The East's Sleeping Beauty of Ski Resorts

An Australian company buys Saddleback Mountain in hopes of reawakening one of Maine's largest resorts
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The ski-resort landscape continues to change, with the latest seismic shift being the purchase of Maine’s Saddleback Mountain by an Australian-based conglomerate with no previous experience operating a ski resort. 

After being closed for the past two winters, Saddleback Mountain, Maine’s third largest ski resort, has been bought for an undisclosed sales price by the Majella Group, a "multinational company operating in a number of sectors including technology, design, engineering, project management, consulting services, property developments and financial services," according to its website. Headquartered out of Brisbane, Australia, the group also has offices in the U.S., China and the Philippines.

The announcement of the deal said that there isn't a firm date yet for re-opening the resort, as the new owners need to asses and prioritize capital improvements. Although the agreement will not be finalize until later this summer, the group, headed by Sebastian Monsour, will be able to take immediate control of the mountain in order to begin the work it will take to get the resort up and running.

“We look forward to getting to know the Western Maine community and working with the town of Rangeley to revive this magnificent property,” Monsour said in a press release.

New leadership marks the start of a new day for Maine's Saddleback Mountain Resort. 

New leadership marks the start of a new day for Maine's Saddleback Mountain Resort. 

Saddleback closed in 2015 when owners Bill and Irene Berry were unable to replace the Rangeley Double Chair lift. Updating old lifts are a top priority for Majella. 

“As soon as we can deliver a skiing experience that is consistent with our values and meets the needs of our skiing community, we will announce our plans for re-opening,” Monsour said. “Our commitment to you is not to over promise, but to move expeditiously and communicate transparently.”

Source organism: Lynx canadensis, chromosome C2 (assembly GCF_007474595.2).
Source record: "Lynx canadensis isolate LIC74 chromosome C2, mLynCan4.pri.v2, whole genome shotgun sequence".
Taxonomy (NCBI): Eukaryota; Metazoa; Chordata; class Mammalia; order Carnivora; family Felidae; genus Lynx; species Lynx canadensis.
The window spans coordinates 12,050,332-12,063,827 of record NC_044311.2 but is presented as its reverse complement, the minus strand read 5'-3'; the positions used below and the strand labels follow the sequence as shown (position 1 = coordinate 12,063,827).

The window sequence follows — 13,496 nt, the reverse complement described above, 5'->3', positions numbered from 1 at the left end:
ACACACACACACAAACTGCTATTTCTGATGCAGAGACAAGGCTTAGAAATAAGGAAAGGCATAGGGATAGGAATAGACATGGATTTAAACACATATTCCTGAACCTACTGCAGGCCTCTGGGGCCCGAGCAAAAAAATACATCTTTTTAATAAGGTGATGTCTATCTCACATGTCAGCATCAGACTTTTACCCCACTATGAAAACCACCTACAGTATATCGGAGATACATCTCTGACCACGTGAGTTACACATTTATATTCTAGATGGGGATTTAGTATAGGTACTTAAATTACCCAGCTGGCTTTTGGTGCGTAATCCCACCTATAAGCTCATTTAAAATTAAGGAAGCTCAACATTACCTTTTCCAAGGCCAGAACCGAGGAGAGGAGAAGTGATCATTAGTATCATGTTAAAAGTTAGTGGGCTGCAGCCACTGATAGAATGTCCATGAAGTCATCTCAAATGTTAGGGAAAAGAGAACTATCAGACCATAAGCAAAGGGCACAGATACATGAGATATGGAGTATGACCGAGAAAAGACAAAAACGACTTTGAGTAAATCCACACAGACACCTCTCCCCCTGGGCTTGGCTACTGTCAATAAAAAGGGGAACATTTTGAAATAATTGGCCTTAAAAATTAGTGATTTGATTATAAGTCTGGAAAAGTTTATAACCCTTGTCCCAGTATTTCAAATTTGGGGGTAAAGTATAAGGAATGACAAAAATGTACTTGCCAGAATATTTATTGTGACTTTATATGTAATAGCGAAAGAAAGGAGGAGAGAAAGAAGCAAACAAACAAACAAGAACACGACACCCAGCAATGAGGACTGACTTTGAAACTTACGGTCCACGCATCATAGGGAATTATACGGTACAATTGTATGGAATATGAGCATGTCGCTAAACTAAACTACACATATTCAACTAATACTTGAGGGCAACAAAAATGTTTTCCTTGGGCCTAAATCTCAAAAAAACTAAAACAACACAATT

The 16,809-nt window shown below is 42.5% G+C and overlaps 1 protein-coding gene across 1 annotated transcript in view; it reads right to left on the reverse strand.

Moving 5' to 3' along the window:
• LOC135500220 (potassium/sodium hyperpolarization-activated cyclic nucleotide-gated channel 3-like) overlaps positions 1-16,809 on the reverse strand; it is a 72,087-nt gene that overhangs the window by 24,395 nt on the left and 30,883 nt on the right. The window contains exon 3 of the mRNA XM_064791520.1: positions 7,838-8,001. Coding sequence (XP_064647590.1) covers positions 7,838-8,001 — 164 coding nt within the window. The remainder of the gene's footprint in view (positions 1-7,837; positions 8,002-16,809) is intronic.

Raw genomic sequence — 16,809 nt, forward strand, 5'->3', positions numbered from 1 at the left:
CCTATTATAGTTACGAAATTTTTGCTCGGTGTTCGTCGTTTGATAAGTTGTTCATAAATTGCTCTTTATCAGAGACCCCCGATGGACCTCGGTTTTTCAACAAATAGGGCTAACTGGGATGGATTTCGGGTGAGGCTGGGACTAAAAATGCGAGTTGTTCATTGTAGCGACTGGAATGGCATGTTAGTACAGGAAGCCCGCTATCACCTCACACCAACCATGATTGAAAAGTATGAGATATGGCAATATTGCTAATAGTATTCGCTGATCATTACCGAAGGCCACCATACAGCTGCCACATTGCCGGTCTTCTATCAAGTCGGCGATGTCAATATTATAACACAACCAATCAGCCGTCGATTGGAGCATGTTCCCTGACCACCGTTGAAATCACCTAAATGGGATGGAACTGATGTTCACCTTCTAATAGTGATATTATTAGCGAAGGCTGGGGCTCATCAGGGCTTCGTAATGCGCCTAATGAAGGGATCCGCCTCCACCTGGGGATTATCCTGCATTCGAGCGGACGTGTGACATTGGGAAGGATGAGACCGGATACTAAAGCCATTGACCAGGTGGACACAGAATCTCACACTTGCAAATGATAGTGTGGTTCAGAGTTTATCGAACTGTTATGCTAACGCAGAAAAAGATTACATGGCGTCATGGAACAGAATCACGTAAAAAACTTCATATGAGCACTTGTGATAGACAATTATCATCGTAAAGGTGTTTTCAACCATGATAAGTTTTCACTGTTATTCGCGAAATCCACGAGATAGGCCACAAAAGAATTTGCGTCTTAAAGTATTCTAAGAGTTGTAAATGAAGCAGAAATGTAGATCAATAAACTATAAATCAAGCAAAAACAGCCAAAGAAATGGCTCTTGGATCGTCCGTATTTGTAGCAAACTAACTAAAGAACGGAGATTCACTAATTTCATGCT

For the past several years, the Berry family has been looking to turn Saddleback over to new hands, after purchasing the resort when it threatened to close in 2003. Before settling on Majella, the Berrys received several other inquiries about the resort, including an effort by the nonprofit Saddleback Mountain Foundation, which was a partnership between passholders and local businesses.

“We believe that Majella has the vision, the economic horsepower, and the will to develop Saddleback into the four-season resort we have long envisioned,” Bill Berry said.

With recreation increasingly driving the Maine economy, the reopening of Saddleback should drive hundreds of jobs back into the area, especially with plans to develop four-season activities at the resort. Local and state politicians applauded the deal as a way to revive the local economy. With its lack of experience operating a ski resort, Majella said it plans to retain a number of Saddleback executives and staff to help upgrade and run the resort.

Saddleback is located in west central Maine, about 125 miles west of Bangor, and tucked in close to both the Vermont and Canadian borders. The deal covers all of the resort holdings, including more than 6,000 acres. 

At 4,120 feet, Saddleback has an impressive summit elevation for the Northeast, ranking in the top 10, helping to provide consistently decent snow conditions. The resort also has a robust vertical drop for the East, coming in at approximately 2,000 feet.  

After a visit to Saddleback in 2011, Monsour and his family fell in love with the resort and decided to invest in the area because it “felt like home,” Monsour said at a news conference.

“We want you to know that our team understands the importance of Saddleback to the people of Maine, not only as an exceptional ski mountain, but as an economic driver for the entire Rangeley region,” Monsour said. “Our hope is to create a premiere four-season resort that leverages all the region has to offer.”

Saddleback’s new management team will include Fred LaMontagne as the resort’s CEO, previous Saddleback manager Jim Quimby as head of Mountain Operations, and Rangeley residents Greg Andrews and Perry Williams for a “top-notch local and experienced team.” 

The Saddleback deal continues the dramatic recent changes, and consolidations, in ski resort ownership. Vail Resorts purchased Whistler Blackcomb, the busiest resort in North America, last summer. 

And more recently, Aspen/KSL purchased Intrawest, which operates Steamboat, in addition to a number of other resorts. And then Aspen/KSL followed that up by buying California's Mammoth Mountain, which is in the top 10 resorts for skier days. 

Stay tuned, there is sure to be more movement in resort ownership.   

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